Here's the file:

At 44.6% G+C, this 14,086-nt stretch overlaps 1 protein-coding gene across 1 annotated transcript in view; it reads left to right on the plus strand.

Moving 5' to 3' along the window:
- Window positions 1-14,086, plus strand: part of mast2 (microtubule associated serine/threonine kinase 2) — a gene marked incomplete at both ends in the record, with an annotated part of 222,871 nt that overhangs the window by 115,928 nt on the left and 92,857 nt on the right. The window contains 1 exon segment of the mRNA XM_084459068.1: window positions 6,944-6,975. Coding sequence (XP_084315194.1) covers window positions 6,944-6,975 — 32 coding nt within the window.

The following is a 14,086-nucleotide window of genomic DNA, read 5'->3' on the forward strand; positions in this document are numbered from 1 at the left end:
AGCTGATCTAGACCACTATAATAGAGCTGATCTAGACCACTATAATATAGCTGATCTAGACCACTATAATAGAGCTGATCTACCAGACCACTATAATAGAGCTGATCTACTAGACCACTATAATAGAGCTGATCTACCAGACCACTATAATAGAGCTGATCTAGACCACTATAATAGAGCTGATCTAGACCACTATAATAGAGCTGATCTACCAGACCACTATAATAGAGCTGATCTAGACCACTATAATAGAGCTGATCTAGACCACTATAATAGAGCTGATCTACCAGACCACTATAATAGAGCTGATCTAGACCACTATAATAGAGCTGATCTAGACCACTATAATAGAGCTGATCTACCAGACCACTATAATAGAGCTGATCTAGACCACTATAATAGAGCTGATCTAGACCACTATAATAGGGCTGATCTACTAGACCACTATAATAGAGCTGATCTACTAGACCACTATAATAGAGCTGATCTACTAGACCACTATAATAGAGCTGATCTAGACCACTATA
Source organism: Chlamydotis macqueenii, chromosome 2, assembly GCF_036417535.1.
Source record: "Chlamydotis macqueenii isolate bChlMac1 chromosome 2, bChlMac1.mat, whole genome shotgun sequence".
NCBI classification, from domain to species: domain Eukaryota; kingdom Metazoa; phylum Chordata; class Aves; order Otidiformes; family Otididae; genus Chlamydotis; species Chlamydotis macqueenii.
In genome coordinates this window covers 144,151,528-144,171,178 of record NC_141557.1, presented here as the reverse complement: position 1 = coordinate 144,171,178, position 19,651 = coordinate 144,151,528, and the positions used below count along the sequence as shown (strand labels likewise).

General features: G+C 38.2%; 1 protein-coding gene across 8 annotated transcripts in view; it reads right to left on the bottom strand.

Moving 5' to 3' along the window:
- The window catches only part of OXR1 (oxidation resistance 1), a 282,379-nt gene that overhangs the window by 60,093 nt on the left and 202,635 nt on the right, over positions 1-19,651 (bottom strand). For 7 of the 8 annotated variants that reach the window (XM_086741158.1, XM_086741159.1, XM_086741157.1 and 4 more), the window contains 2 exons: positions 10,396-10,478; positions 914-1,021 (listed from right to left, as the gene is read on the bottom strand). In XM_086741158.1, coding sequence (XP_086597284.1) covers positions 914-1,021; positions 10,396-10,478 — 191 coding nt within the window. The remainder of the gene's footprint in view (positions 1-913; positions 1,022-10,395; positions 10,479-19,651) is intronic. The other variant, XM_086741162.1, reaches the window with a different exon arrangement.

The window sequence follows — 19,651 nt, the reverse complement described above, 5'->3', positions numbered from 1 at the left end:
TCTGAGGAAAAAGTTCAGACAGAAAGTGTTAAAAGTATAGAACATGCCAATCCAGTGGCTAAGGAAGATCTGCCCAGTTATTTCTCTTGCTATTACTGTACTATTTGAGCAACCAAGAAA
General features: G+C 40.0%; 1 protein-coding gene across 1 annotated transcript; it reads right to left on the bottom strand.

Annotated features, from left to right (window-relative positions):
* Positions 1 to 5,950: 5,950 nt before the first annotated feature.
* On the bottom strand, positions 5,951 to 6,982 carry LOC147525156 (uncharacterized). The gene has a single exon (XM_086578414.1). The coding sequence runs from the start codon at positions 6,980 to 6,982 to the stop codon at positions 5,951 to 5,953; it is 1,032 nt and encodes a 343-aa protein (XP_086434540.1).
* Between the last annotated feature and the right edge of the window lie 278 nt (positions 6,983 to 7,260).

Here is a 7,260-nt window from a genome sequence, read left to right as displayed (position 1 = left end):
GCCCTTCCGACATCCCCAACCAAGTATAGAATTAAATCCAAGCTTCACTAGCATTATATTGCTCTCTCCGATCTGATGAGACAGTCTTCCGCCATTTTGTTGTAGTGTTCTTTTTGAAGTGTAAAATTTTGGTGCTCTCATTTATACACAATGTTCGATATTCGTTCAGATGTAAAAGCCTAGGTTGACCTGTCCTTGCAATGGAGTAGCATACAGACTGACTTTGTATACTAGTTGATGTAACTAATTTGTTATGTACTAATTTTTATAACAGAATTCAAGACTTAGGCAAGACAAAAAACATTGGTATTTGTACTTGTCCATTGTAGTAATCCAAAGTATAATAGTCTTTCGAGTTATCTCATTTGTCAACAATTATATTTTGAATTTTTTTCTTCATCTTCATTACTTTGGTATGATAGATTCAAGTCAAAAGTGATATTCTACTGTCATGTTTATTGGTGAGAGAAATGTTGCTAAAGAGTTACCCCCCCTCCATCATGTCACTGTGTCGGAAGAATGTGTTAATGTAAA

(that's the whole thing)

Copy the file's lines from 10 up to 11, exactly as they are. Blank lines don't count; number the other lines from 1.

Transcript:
General features: G+C 38.2%; 1 protein-coding gene across 8 annotated transcripts in view; it reads right to left on the bottom strand.

Moving 5' to 3' along the window: